I recently attended NTTSecurity’s webinar, “How to Shine a Light on Operational Technology Risk,” to learn more about current Operational Technology (OT) risks and the security challenges facing different industrial control systems (ICS) and supervisory control and data acquisition systems (SCADA). As a client success and support leader servicing customers in various OT sectors, I recommend this webinar for any organization seeking high-quality insights into OT impacts, challenges, as well as protection and response considerations for your vital systems.
Just as next-generation manufacturing lines have evolved to become a highly-intelligent brain of machine operations that far exceeds human capability, so have the intelligent, machine-led cyber attacks rendering enterprise networks inoperable today – threats that are virtually impossible for humans to contain or address in a timely manner.
What is Operational Technology?
To take a step back, OT is defined as the hardware and software that keeps power plants running, manages factory process lines, and works together to achieve an industrial objective such as manufacturing, transportation of matter, the generation of energy, etc.
In the context of network security, one of the biggest blind spots to a typical factory operation is the manufacturing line or factory floor. In many production lines there are smart tools to control devices that are frequently overlooked as threats to the network.
Who has access to the operations beyond the factory walls? Third-party vendors, contractors and vendors create risk. Which supplier is able to connect to your OT environment? What is transmitted? Is it secured?
Supply-chain attacks have dramatically changed the attack surface of the manufacturing network in the past few years, with more suppliers and service providers touching sensitive data via the (Industrial Internet of Things (IIoT) than ever before.
“More than 400 businesses were targeted every day in 2016, resulting in more than $3Billion in losses. 99% of all OT attacks are not detected,” NTTSecurity Webinar.
OT Attack Paths
Adversaries are always looking for new methods to attack networks with sensitive or proprietary data. For OT, NTTSecurity identifies potential attack paths as:
- Uncontrolled maintenance access to machines
- Unpatched control servers, PLCs, CPUs
- Non-hardened OS components
- Hardcoded usernames & passwords
- Web-based access without security
- Missing network segmentation, unknown data flow
- Unprotected gateways
Leading to the following possible impacts:
- Loss of production (denial of service)
- Manipulation of production processes
- Theft of Intellectual Property (IP)
- Lateral Movement
- Environmental influences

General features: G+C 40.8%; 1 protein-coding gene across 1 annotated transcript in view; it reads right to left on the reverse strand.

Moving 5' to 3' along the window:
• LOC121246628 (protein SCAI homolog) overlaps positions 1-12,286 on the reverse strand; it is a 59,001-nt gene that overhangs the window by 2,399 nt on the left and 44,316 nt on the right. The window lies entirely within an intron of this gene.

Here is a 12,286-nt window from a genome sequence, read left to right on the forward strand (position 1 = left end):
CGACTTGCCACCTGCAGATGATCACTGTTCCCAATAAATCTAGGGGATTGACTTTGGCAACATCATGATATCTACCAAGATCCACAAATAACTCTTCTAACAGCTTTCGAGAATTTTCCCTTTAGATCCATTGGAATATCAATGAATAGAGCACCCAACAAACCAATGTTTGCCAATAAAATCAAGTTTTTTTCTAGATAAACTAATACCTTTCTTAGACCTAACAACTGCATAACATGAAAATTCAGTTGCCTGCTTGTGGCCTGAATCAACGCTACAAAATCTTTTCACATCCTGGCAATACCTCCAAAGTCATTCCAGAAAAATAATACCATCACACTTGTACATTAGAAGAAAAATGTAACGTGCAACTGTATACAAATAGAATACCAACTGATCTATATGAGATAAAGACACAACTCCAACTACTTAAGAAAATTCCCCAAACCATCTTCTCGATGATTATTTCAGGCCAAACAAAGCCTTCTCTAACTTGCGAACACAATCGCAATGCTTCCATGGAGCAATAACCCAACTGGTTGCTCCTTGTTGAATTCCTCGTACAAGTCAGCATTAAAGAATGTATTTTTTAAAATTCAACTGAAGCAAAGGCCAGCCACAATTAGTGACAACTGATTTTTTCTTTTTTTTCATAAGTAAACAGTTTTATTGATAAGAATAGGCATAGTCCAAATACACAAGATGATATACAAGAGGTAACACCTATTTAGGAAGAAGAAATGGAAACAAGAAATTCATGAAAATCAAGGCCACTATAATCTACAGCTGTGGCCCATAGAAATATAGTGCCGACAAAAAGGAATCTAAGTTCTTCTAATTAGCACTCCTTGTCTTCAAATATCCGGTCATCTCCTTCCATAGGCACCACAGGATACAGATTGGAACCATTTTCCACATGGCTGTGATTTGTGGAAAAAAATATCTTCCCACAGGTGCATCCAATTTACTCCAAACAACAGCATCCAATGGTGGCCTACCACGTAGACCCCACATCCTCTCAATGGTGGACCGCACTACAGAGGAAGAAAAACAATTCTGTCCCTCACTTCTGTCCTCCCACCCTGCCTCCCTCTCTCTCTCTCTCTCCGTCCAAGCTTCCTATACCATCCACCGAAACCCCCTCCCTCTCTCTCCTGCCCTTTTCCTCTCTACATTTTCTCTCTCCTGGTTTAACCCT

- Safety issues and/or destruction of machinery
The evolution of OT systems includes IP based LAN and WAN networks, integrated enterprise systems, geospatial technologies, server virtualization, and mobile technologies. The sophistication and complexity of this environment has drastically increased the cyber threat profile for industrial enterprises.
The webinar listed 7 additional challenges facing OT:
1. Visibility: These systems have traditionally not been designed with monitoring, security, and visibility in mind. It can be difficult to detect and trend without this visibility, and have an understanding of what the network is doing / should be doing.
2. Targets are Increasing: Several high-profile attacks from a wide range of threatening actors (not just the rare nation-state attacks). It is clear these systems are now “in play” for general threatening actors.
3. Implementing a traditional approach to IT and OT will not work. For example, patching. In normal IT situations patching of security vulnerabilities can be made available quickly and regularly. For OT this is not the case. Patches are not produced or deployed as quickly and easily and it can be difficult to validate that they are successful.
4. Roles & Responsibilities: OT engineers & operators are not trained or traditionally focused on cybersecurity.
5. Critical Functions: There are real world impacts when there are issues with these systems. They need to be protected. Disruption to production lines equals loss of revenue as well as loss of reputation.
6. Legacy: Some of these OT systems are 30 – 40 years old. Applying security to these systems is a challenge particularly when the goal is zero impact on their production function.
7. Board Level Responsibility: Who owns the budget / responsibility for security for the OT environment? Is it the OT engineers, cybersecurity, networking?
How can you be positioned to protect and respond?
People, process, and technology. You must first have an informed, multi-disciplinary team. When it comes to process, you have to be open to changing and adapting how IT and network security work is done. Getting the right people and structure in place to empower the teams to make decisions is important. Lastly, for your tech stack, put the resources in place now to give the ability to monitor and have visibility into your OT networks.
You can watch the full NTTSecurity webinar on YouTube here.
By: Russell Gray, Director of Client Success